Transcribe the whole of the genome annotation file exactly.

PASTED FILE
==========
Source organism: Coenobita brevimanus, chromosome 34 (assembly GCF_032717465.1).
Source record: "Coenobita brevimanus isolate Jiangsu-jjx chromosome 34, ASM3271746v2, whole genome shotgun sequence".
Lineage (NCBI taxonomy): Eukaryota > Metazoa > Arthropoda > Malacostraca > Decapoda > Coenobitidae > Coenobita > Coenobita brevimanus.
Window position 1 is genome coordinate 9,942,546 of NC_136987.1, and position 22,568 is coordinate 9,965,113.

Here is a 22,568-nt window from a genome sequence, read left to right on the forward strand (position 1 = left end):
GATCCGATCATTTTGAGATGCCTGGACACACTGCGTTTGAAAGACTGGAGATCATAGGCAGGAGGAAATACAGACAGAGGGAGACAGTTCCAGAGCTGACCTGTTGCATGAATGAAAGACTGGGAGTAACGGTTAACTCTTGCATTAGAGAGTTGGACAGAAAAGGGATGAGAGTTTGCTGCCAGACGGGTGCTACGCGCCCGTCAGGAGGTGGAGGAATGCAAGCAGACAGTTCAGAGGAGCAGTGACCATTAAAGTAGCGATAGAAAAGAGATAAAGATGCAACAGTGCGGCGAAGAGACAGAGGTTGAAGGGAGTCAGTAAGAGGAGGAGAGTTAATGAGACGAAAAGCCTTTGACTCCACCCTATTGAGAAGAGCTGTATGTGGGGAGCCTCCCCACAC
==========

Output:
Source organism: Coenobita brevimanus, chromosome 34 (assembly GCF_032717465.1).
Source record: "Coenobita brevimanus isolate Jiangsu-jjx chromosome 34, ASM3271746v2, whole genome shotgun sequence".
Lineage (NCBI taxonomy): Eukaryota > Metazoa > Arthropoda > Malacostraca > Decapoda > Coenobitidae > Coenobita > Coenobita brevimanus.
Window position 1 is genome coordinate 9,942,546 of NC_136987.1, and position 22,568 is coordinate 9,965,113.

Here is a 22,568-nt window from a genome sequence, read left to right on the forward strand (position 1 = left end):
GATCCGATCATTTTGAGATGCCTGGACACACTGCGTTTGAAAGACTGGAGATCATAGGCAGGAGGAAATACAGACAGAGGGAGACAGTTCCAGAGCTGACCTGTTGCATGAATGAAAGACTGGGAGTAACGGTTAACTCTTGCATTAGAGAGTTGGACAGAAAAGGGATGAGAGTTTGCTGCCAGACGGGTGCTACGCGCCCGTCAGGAGGTGGAGGAATGCAAGCAGACAGTTCAGAGGAGCAGTGACCATTAAAGTAGCGATAGAAAAGAGATAAAGATGCAACAGTGCGGCGAAGAGACAGAGGTTGAAGGGAGTCAGTAAGAGGAGGAGAGTTAATGAGACGAAAAGCCTTTGACTCCACCCTATTGAGAAGAGCTGTATGTGGGGAGCCTCCCCACAC